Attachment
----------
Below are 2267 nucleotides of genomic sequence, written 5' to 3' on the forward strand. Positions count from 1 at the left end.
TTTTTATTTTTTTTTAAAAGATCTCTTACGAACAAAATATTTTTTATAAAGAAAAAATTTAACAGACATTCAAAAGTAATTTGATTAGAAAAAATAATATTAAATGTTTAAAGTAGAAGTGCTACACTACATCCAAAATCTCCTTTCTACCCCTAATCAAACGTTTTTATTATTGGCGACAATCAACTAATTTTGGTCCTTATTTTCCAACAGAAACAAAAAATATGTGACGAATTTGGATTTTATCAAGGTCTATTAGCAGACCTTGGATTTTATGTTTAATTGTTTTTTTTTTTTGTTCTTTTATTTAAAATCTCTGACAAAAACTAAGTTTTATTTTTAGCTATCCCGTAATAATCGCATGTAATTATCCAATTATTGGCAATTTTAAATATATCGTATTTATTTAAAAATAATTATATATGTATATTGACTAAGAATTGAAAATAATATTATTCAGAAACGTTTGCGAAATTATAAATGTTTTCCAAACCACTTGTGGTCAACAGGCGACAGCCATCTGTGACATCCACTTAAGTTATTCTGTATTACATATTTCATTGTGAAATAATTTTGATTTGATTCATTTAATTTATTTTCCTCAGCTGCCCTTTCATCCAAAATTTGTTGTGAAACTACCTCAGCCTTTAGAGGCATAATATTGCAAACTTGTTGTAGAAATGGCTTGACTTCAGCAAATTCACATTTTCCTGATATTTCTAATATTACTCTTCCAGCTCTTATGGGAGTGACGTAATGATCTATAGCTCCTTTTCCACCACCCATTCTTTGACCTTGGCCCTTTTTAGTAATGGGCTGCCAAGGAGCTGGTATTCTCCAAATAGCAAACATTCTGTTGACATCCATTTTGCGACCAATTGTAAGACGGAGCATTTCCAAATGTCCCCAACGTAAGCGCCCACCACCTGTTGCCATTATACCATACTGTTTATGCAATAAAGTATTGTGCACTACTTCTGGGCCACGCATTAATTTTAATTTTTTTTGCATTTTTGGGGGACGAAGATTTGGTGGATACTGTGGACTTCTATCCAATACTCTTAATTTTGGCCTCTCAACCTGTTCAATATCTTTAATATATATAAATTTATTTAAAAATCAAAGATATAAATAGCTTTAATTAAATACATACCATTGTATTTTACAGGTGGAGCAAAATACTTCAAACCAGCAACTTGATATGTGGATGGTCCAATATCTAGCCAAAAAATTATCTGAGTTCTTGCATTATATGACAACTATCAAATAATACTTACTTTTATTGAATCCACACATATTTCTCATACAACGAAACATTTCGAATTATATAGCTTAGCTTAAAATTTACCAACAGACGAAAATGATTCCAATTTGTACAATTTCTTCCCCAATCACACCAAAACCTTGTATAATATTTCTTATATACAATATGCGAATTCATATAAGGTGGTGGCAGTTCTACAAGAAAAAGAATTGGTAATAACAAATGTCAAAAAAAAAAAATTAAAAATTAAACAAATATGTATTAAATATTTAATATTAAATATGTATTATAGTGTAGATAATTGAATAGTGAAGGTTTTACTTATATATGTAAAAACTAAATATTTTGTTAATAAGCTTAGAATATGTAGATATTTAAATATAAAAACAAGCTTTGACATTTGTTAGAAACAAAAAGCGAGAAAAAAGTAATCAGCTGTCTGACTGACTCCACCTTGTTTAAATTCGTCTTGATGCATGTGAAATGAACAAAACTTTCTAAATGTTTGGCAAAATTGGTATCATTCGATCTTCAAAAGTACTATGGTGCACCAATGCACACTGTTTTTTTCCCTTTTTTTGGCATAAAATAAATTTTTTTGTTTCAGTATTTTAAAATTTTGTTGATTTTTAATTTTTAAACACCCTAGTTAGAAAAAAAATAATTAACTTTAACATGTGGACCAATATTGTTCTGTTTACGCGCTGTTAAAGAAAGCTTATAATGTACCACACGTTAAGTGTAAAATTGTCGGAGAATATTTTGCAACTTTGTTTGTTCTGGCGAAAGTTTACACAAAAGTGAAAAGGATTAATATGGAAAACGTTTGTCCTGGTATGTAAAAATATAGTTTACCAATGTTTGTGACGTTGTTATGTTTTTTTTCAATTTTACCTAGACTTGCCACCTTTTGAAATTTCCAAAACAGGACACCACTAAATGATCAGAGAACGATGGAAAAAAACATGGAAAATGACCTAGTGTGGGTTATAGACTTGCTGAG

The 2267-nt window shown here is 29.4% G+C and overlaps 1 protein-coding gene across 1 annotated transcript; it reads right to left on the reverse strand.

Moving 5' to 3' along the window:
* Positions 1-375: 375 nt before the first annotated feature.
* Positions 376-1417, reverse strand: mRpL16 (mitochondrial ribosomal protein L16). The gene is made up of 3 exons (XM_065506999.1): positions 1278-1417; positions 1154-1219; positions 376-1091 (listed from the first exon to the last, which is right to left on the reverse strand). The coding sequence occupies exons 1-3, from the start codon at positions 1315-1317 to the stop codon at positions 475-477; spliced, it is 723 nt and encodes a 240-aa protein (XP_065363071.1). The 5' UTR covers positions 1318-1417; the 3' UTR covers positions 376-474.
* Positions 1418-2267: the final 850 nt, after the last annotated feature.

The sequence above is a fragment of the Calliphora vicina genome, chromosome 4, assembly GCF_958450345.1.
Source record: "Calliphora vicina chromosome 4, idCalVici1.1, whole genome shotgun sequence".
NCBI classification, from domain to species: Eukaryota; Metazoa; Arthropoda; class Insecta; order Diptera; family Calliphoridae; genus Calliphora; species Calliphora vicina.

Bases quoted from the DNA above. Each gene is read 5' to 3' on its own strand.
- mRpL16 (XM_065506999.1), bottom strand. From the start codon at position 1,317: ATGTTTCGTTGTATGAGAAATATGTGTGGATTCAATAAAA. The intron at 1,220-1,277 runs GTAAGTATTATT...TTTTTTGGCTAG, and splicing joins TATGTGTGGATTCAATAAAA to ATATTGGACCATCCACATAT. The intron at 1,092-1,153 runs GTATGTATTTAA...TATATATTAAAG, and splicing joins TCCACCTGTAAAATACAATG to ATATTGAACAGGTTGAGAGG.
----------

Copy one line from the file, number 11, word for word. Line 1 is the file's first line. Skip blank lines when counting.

Bases quoted from the DNA above. Each gene is read 5' to 3' on its own strand.